Congratulations for your good results, including getting a lot of good luck. Many people, including chi kung practitioners, do not know that besides good health, vitality and longevity, chi kung also gives us good luck.
The Chinese term for good luck is "hao yun qi", which word-by-word means "good circulation of chi". The Chinese in the past discovered that if one had good circulation of energy, he would have what we now call "good luck". Most Chinese today, may not realize this. If you ask a Chinese what "hao yun qi" means, he would answer that it is "good luck"; he wouldn't say it is "good circulation of chi".
This reminds me of a happy incident a few years ago. When I was in England, I visited my old school teacher, Miss Stamford Miss Stamford lives with her mother, who is over a 100 years old!. When she celebrated her 100th birthday, journalists asked her what the secret of her longevity was. She said it was because of good luck.
Marcus, the Chief Instructor of Shaolin Wahnam UK, was with me then. He commented that it was illuminating that this 100-year old woman, who was still fit to go for occasional morning walks in the woods said the secret of her living to more than a hundred years was "good circulation of chi".
I've noticed I am repelling a lot of negative energy from people, as well as negative people and situations.
This is also another wonderful benefit of regularly practicing chi kung that is not generally known. Good chi attracts good chi, and bad chi attracts bad chi.
Hence when you practice chi kung, you generate good chi, which attracts good energy and good people, and repels bad energy and bad people. This is connected with why practicing chi kung also makes you lucky.
In practicing the Horse Stance, my goal was to stay in the stance for 15 minutes in order to dramatically increase my internal force. I then thought that I was practicing wrongly, so I took a break from it. I am still doing "Lifting the Sky" 15-20 repetitions along with "Flowing Breeze Swaying Willows" afterwards, at least one time everyday.
I know that my stance is fairly correct. My state of mind within the stance is not good. I am relaxed only some of the time, and keep being time conscious instead of enjoying the stance.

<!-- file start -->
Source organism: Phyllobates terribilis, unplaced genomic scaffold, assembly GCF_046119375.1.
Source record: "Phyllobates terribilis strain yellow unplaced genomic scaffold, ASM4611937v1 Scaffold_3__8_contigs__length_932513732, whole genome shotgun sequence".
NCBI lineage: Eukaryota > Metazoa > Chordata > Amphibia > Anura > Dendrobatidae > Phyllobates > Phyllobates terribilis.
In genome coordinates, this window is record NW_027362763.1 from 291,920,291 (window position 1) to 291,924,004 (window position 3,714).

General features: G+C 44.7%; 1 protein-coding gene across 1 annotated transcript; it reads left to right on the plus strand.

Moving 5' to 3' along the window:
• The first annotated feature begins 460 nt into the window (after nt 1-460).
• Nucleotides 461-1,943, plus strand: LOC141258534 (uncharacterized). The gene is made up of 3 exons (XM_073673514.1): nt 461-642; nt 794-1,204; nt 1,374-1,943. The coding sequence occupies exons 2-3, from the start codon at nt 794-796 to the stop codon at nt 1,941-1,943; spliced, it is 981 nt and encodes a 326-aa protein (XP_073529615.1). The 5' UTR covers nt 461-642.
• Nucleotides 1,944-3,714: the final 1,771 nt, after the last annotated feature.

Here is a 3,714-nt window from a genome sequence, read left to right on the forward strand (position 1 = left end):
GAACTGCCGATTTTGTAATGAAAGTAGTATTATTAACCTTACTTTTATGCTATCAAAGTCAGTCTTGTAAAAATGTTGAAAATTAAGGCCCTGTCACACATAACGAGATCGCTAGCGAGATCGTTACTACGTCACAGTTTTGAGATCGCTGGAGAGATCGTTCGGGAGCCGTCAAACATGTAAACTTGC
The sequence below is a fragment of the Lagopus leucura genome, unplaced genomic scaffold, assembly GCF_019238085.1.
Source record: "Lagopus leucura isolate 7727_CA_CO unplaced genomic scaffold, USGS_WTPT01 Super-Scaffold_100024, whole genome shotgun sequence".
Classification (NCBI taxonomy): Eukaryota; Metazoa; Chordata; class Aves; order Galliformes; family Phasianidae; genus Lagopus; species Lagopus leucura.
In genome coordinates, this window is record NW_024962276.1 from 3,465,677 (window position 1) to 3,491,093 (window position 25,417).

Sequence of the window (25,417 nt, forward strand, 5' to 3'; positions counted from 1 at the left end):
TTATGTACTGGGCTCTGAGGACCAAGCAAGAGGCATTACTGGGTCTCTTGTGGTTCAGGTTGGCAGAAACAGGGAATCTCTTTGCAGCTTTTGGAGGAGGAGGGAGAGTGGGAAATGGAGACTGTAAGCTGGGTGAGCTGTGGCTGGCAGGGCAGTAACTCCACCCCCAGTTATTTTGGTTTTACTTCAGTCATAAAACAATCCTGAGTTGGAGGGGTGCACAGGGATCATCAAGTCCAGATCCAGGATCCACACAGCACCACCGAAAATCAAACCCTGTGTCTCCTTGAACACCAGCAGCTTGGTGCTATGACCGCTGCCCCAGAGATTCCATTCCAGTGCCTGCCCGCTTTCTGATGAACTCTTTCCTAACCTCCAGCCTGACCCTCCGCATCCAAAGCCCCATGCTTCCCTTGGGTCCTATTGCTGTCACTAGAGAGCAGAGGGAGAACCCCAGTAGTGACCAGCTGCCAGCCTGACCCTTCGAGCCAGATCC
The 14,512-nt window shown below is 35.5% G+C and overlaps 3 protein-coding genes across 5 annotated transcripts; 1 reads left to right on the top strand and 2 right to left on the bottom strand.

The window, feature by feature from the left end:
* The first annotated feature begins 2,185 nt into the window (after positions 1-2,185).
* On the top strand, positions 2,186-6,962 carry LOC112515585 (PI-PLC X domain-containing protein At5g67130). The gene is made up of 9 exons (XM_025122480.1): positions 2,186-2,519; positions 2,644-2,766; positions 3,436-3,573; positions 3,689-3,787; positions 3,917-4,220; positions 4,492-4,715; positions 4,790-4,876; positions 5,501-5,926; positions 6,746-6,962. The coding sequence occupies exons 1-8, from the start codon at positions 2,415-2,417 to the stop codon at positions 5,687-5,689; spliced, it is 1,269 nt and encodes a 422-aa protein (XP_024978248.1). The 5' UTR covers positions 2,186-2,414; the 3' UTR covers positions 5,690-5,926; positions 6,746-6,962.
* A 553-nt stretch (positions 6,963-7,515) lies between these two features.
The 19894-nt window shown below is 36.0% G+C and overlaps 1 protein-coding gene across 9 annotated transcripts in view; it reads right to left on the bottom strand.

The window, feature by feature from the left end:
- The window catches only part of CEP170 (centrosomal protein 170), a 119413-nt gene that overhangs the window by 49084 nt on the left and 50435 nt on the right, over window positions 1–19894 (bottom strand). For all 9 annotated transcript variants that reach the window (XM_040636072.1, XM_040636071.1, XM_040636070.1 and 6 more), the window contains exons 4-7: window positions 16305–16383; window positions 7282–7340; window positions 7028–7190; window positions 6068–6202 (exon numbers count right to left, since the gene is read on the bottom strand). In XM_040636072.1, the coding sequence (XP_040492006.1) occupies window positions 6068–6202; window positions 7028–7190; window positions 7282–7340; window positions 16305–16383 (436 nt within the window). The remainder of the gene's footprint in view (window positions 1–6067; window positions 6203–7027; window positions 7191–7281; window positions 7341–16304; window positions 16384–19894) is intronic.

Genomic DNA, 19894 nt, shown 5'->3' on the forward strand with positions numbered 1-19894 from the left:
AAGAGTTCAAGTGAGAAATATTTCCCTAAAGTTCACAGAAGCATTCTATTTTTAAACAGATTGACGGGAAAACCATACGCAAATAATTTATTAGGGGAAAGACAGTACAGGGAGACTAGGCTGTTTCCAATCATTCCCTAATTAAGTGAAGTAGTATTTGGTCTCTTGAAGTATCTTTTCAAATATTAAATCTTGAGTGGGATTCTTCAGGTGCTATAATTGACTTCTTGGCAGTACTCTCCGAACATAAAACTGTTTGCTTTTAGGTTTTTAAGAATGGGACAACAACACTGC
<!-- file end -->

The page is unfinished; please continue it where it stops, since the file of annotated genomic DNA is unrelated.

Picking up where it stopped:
Practicing "Lifting the Sky" followed by "Flowing Breeze and Swaying Willows" is excellent.
Regarding your stance training, you have identified your fault. Just correct it.
Being relaxed mentally is even more important than being relaxed physically. So, don't worry about the time, just relax both physically and mentally, and enjoy your training.
If you can stay at your stance for 15 minutes, that is very good. If you stay for only 5 minutes or even just 2 minutes, that is fine too, as long as you don't worry, don't intellectualize, and you enjoy your practice.
Would it be cost effective to continue practicing the Horse Stance for at least 2-5 minutes (which is what I can do now) every day along with my regular practice? Would the amount of time matter for increasing internal force?
Yes, it is highly recommended that you continue your daily Horse Stance training for 2 or 3 minutes or whatever time you can remain at the stance in correct form and in a relaxed manner,
The time one can remain in the stance is an important contributing factor to increasing internal force. But there are also other important factors.
If he is in correct form and is relaxed, the longer he remains at the stance, the more internal force he will develop. But if his form is incorrect or he is tensed, or both, the longer he remains at the stance, not only he will not develop more internal force, he will also have more adverse effect.
Thus, remaining at the Horse Stance in correct form and in a relaxed manner for 5 minutes will derive more benefits, like more internal force and mental clarity, than remaining at the stance in incorrect form and in a tensed manner for 30 minutes.
Editorial Note Andrew's other questions and their answers will be posted in the next issue, September 2009 Part 2
- The Small Universe is Better than Pinching your Leg or Walking About
- Counters against the Shoot at the Initial, Medial and Final Stages of Attack
- What is Genuine, Traditional Taijiuan
- Supportive and Primary Attacks of Eagle Claws
- Shaolin Counters against Karate Attacks